So, not only do you show geography isn’t one of your strengths, but you can’t include civics or a command of English as a strength either.

    MK Woodworth never mentioned a majority of legislators familiar with Dekalb. Nor did she say legislators who resided in Dekalb. She said, “…appointed legislators who are familiar with Dekalb County and the region…”. Which makes here assessment valid.

    • Jeff Boatright

      Hey, you win the intertoobes today, award being “Missing the obvious.”

      Why should 3 of the 5 be from outside of Dekalb? Could it be that that is what it took to ensure a Republican majority on this committee? Or to ensure that the majority of the committee is rural and not urban?

      • Abigail

        Take a look at the committee list. That’s the available pool of people for a subcommittee. Now, come up with a list of committee members who live in DeKalb. That’s the answer to your question. Obviously. Although I’m sure it’s more fun to speculate on a conspiracy than to deal with facts, it really isn’t useful or enlightening. But whatever floats your boat.

  • DecaturNotDecatur


    • DHer

      I don’t care how you parse it, her assessment in wrong in multiple ways. (BTW is she still telling people, Lakeistan is going to have their own school system?)
      The majority of the sub-committee are not from DeKalb. If she wanted to say that it was acceptable to have people from DeKalb or the region she should have used the word “or”. The fact is that representatives from Augusta, Cumming and Lawrenceville are just that – representatives for other people, not those people being affected by their decisions. They have no accountability to affected voters. Hardly democratic or representative government. The entire process for creating cities is ludicrous. Having a majority of the decision-makers from outside the county contributes to the clusterf**k.

      • notapunk

        It’s a subcommittee. The candidate pool was extremely limited. Sheesh.. Nothing like blind hatred. Maybe some outside eyes are what’s needed in this kiddee pool. Bring on the grown ups.

        • DHer

          It’s about self-determinization and a democratic process. Not having a solution imposed by people who are unaccountable to any of the affected citizens.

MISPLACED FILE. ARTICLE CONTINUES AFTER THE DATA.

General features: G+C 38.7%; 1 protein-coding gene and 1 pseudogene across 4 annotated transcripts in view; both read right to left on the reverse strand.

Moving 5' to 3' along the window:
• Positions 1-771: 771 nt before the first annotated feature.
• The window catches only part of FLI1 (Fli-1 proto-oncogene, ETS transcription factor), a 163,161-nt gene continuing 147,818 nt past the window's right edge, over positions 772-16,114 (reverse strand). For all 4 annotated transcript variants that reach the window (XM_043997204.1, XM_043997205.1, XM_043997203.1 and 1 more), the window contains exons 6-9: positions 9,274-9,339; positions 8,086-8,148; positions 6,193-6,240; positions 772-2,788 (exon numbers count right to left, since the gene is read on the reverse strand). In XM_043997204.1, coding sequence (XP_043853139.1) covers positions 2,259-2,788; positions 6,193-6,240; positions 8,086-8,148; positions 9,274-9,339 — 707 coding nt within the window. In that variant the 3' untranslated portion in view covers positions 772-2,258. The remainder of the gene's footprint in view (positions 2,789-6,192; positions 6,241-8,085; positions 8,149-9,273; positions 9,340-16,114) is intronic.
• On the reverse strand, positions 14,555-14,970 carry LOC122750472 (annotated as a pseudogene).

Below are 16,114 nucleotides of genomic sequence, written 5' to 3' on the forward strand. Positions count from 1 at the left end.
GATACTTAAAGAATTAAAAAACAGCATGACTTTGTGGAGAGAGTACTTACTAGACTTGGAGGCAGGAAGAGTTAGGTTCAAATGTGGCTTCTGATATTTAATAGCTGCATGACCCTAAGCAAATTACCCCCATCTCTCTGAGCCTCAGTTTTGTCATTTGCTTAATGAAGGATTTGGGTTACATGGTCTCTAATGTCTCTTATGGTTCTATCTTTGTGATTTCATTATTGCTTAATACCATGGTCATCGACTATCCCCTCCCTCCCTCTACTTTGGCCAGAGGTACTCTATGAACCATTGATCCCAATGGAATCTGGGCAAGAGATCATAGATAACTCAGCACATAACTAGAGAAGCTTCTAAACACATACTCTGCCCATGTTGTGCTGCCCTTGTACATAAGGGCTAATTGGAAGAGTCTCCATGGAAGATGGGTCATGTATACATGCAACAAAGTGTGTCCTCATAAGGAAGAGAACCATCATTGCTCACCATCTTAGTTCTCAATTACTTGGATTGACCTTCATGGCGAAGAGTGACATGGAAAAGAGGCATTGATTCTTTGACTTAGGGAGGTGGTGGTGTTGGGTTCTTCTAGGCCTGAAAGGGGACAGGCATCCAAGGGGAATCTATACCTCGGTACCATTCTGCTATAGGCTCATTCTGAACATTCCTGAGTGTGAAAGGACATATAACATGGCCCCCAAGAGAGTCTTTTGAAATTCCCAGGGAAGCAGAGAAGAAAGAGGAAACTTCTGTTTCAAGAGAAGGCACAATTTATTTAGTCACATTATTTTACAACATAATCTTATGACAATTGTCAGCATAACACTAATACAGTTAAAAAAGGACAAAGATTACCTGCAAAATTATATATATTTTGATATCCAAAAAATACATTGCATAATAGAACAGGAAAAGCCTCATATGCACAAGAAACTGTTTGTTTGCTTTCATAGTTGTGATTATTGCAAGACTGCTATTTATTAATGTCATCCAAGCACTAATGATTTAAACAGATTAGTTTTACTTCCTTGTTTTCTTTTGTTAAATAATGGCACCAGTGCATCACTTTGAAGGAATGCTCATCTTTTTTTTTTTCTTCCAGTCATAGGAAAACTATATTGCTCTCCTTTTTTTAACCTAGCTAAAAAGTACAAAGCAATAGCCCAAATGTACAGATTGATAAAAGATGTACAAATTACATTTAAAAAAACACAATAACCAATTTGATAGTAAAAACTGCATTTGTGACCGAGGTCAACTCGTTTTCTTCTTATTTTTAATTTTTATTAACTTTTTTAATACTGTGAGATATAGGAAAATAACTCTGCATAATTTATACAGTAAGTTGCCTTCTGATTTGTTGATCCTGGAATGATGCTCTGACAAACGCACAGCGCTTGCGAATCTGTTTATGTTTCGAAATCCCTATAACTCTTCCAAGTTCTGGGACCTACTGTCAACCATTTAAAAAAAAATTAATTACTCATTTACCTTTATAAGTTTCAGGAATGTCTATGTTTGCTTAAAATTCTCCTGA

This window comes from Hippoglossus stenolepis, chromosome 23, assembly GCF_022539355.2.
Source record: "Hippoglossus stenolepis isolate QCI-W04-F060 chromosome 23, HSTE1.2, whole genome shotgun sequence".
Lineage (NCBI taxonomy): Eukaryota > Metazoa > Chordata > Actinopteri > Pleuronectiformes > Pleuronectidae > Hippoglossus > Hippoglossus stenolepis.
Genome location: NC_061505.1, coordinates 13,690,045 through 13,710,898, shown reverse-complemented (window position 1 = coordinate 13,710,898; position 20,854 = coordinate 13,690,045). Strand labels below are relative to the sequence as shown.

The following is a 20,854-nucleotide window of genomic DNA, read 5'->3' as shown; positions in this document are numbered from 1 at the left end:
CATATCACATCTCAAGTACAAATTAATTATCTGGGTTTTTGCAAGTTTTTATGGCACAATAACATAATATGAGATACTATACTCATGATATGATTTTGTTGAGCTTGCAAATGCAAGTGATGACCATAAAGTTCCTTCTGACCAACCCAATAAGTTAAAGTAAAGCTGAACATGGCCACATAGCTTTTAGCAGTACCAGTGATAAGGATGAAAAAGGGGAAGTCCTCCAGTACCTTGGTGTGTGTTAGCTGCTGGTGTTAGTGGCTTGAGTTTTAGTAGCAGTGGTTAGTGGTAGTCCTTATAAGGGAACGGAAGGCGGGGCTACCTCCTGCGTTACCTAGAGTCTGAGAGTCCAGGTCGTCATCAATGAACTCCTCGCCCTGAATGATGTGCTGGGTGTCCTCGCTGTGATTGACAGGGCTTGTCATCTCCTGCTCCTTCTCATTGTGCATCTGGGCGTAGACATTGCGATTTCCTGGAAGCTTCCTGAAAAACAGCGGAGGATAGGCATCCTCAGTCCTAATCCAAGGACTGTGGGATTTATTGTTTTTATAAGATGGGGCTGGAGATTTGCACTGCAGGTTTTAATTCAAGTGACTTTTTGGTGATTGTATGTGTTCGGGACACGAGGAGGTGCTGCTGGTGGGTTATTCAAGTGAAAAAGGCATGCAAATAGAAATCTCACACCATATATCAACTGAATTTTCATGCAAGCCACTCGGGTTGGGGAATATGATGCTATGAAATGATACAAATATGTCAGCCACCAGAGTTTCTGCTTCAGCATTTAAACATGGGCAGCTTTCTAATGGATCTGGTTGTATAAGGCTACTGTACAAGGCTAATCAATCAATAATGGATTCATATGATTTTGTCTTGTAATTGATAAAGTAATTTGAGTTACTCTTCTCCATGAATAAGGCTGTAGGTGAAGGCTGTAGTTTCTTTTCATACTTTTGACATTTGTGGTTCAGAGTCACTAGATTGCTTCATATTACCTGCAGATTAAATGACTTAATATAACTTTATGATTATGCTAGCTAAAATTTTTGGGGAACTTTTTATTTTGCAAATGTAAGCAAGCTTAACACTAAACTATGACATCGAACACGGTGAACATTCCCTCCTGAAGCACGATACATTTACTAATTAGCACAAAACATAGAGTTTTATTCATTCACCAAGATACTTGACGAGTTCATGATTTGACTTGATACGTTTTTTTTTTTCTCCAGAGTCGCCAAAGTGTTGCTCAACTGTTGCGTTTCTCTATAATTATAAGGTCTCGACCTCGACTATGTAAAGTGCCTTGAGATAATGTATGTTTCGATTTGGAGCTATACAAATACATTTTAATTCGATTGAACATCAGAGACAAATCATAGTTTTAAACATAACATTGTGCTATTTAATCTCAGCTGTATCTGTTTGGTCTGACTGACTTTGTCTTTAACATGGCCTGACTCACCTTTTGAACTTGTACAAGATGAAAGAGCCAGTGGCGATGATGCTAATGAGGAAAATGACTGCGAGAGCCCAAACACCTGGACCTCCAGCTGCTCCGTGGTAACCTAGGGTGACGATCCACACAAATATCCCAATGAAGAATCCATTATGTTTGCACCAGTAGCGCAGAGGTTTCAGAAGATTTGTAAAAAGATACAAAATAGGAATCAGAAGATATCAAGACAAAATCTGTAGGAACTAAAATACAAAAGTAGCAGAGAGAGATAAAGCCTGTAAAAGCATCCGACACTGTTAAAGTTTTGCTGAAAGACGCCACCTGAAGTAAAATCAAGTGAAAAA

• notapunk

            You had your chance, not once, but TWICE. And you blew it. Now, if the people don’t like what they’re handed, they can vote NO. That’s the democratic process.

          • notapunk

            Oh, and by the way, it’s self-determination, not self-determinization.

          • Y’all keep it polite and civil, please.

  • LaVistaHillsResident

    DHer (or Broussard, McGregor, Lorenz, whomever you are), DecaturNotDecatur beat me to the punch. Geography and grammar are not your strong suits. She said “….familiar with DeKalb County and the region.”

  • Thanks, Dan, for keeping us up-to-date on these developments. Yours is the first source I go to for annexation and cityhood news.

    • Glad to hear that. I went to a meeting in Laurel Ridge last night and four or five people were there looking at some of our earlier stories on their phones. Pretty dang cool. 🙂

  • travelingfool

    I am concerned that the areas left out of all the various areas that are either seeking incorporation or annexation will not have sufficient commercial land to tax and our taxes will go up. This will force us to either get annexed into one of these areas or increase our taxes. I’m fine with the various cities wanting to incorporate, however, they are doing so at our expense.
    If they want to incorporate that should have to pay higher taxes and not be able to do so at the expense of those of us in unincorporated areas.
    There should be some consideration for us and so far there isn’t any.

    • Jeff Boatright

      And there lies the rub, the elephant in the room that none of the incorporatists want to honestly discuss.